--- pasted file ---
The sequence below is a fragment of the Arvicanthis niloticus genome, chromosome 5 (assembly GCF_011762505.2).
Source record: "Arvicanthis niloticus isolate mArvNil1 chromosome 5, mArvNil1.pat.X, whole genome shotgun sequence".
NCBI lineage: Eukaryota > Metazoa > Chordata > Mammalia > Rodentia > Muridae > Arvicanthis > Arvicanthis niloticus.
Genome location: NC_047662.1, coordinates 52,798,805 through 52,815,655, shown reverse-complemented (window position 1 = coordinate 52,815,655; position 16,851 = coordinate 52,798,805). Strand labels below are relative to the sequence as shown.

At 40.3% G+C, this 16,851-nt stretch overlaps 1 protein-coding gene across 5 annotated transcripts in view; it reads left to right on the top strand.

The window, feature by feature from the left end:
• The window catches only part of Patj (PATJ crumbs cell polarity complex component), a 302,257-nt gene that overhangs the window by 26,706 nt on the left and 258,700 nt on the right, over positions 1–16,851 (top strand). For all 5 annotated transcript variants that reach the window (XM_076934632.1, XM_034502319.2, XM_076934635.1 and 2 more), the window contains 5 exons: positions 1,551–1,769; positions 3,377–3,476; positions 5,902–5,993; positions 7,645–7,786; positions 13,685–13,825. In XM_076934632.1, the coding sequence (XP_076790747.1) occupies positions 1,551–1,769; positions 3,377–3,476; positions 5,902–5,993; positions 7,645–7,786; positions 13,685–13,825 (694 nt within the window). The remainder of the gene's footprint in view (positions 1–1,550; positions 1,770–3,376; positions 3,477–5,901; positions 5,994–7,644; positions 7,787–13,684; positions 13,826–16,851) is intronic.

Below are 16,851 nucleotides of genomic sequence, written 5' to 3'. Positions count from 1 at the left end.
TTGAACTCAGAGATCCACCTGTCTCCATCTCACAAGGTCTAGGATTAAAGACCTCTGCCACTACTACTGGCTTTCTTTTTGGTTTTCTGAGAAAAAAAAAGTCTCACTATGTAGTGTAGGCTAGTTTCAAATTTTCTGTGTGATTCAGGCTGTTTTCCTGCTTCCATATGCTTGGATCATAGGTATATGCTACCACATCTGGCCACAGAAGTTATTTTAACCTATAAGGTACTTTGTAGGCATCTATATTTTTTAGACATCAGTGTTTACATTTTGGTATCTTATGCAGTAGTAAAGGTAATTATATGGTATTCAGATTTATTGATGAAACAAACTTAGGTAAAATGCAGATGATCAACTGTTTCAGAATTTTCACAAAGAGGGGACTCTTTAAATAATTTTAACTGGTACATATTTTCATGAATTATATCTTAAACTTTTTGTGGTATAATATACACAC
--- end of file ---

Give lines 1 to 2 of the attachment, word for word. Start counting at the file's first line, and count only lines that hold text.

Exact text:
The sequence below is a fragment of the Arvicanthis niloticus genome, chromosome 5 (assembly GCF_011762505.2).
Source record: "Arvicanthis niloticus isolate mArvNil1 chromosome 5, mArvNil1.pat.X, whole genome shotgun sequence".